View of Lek Yuen Bridge from
a Sha Tin area riverside bicycle path
The day I biked from Sha Tin to Wu Kai Sha (and back)
was one with lovely weather and beautiful blue skies :)
Its water may not be the cleanest in the world
but there are brave souls willing to crew on the
Shing Mun River Channel as well as jog alongside it!
Since I returned from the Netherlands earlier this month, dry, beautiful blue sky days have been few and far between; what with this January not only having had unusually cold days but also being unusually wet. So when the rare day with dry weather and comfortable temperatures has come along, I've made a point to go outdoors and enjoy the sun and the creature comforts it brings along with it.
As an example, today saw me spending a few hours on a beach in Cheung Chau; and even though it was to do some beach cleaning rather than sunbathing, I did manage to have a good -- and also fulfilling -- time. Then there was the day a few days after I returned from Amsterdam when, inspired by bicyclists galore I saw in action over in the Netherlands, I decided to go on my first ever bicycle ride in Hong Kong.
Looking back, it seems a bit strange that I'd go on a bicycle ride in the Japanese countryside before I'd go on a bike ride in the Big Lychee. I guess it's because it seems so much easier to go hiking in Hong Kong than go hiking in Japan or bike riding in the "Fragrant Harbour"!
Still, once I actually determined to do it, I found that going and renting a bicycle in Hong Kong isn't all that difficult to do -- and seems quite reasonable too, with the Tai Wai bike shop I rented my mechanical ride from charging HK$70 a day on a weekday (and HK$80 -- i.e., HK$10 more -- on weekends).
From what I've heard, the most popular leisure cycling route in Hong Kong takes one from Tai Wai -- or Sha Tin itself -- northwards to Tai Po. Rather than go along that 16 kilometer route on my first Hong Kong bike ride, I opted, instead, to go from Tai Wai westwards to Wu Kai Sha -- a shorter route one way, except that I ended up riding there and back again since the bike shop I rented my bicycle from didn't have a branch in Ma On Shan; so ended up riding around 16 kilometers in total!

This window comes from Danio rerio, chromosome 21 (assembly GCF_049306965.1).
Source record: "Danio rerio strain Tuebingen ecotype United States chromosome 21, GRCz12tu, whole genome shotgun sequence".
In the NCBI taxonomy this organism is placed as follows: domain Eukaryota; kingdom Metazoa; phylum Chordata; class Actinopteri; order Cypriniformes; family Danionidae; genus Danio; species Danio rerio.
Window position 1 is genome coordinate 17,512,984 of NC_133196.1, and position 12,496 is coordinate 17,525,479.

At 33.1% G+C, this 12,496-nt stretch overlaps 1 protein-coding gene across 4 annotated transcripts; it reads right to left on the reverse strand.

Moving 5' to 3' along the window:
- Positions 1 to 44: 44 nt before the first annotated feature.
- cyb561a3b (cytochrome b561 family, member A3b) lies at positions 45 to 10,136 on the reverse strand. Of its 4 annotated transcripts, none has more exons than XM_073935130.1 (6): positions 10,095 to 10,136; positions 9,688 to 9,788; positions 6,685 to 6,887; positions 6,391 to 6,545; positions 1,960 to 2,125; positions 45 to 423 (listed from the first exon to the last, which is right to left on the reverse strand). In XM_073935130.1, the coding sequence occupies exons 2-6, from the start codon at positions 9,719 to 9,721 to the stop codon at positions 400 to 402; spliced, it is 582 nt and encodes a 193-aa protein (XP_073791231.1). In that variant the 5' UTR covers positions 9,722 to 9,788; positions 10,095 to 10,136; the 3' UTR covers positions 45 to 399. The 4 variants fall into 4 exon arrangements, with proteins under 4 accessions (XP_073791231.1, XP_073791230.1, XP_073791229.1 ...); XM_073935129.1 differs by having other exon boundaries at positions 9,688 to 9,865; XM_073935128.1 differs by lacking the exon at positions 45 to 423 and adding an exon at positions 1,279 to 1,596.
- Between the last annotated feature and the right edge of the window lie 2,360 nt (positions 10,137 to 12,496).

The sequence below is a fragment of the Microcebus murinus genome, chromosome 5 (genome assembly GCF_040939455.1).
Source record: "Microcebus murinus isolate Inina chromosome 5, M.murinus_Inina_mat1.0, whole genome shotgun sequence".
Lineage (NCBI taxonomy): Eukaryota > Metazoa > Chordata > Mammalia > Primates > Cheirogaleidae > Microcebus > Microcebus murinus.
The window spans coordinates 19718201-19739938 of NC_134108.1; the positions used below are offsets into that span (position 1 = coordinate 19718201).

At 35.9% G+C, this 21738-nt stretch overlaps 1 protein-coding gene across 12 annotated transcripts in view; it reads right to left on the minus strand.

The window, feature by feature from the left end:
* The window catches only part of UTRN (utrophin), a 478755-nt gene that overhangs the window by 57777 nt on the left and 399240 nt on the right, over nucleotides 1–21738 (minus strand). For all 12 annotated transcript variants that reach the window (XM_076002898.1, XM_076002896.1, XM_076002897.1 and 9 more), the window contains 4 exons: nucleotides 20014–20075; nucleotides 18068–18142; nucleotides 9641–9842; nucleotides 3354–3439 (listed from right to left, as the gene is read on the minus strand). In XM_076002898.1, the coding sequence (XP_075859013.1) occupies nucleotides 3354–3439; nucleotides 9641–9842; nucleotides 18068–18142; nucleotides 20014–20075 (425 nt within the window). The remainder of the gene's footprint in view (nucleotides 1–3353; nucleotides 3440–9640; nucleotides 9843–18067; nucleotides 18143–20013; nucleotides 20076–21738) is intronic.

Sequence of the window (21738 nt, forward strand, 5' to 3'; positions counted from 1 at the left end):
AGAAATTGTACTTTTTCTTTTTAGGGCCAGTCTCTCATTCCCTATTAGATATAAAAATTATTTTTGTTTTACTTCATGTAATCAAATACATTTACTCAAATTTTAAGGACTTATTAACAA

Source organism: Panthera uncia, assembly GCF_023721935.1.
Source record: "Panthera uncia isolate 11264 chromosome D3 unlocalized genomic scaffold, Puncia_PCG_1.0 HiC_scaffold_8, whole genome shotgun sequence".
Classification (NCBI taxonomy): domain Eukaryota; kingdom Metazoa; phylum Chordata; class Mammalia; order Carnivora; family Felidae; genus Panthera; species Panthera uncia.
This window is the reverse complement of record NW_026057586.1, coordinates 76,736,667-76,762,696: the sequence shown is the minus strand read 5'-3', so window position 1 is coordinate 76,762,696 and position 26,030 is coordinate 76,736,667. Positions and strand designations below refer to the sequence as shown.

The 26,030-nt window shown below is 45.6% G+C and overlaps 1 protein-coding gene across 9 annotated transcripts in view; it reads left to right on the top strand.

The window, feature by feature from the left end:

What with conditions including cool (rather than cold or hot) temperatures and fairly low humidity levels, it really was a very pleasant maiden bicycling outing in Hong Kong for me. I really enjoyed the breeze that I felt as I peddled away on the bicycle. At the same time, I also had no compunction in stopping every so often to admire the view, take photos and just enjoy being out on a beautiful day.
As I got to realizing, in certain parts of Hong Kong, there do exist bike paths that are well designed, marked and maintained. The thing though is that, unlike with the Netherlands, bicycling is considered a leisure activity rather than an actual means of transportation that could actually be preferred to, say, taking a bus, train or tram, or even walking.
I guess the sense among the authorities is that Hong Kong doesn't possess ideal weather conditions for regular bicycling, what with there being a not insignificant amount of rainfall annually. On the other hand, as I think I am experienced now to say, the Netherlands isn't exactly dry as a desert either -- and yet the bicyclist is most definitely king there (and the country's king being among its millions of cyclists)! ;D
Great shots from the bicycle ride in Hong Kong and I also like your shots from the Hague in the previous post. Most people ride bikes for recreation where I live but we have more and more people who cycle for transportation. We have a lot of good routes for people on bicycles at this point but the problem in the triangle area is so many people live in a different town than where they work (Raleigh, Durham and Chapel Hill and the research triangle park). I think some people do cycle to the triangle transit stops for buses.
Hi Carver --
Thanks for checking out (more than one of) my blog posts! Many people in Hong Kong work quite a distance from home but I think quite a few folks would like the option to bike to work than currently feel able to do so, given the lack of designated bike paths and such in those areas of Hong Kong where office buildings predominate.
The Tai Wai to Tai Po bicycle lane had been there for quite a few decades. The section leading to Ma On Shan is sort of new, but it was there for at least twenty years. There are other side tracks as not all of these tracks go along the shore. Maybe next time you should consider those in-land ones. They are less crowded too. Most of them are inter-connected. If you pay attention to signs or have a map with you, getting lost is close to impossible.
Hi T --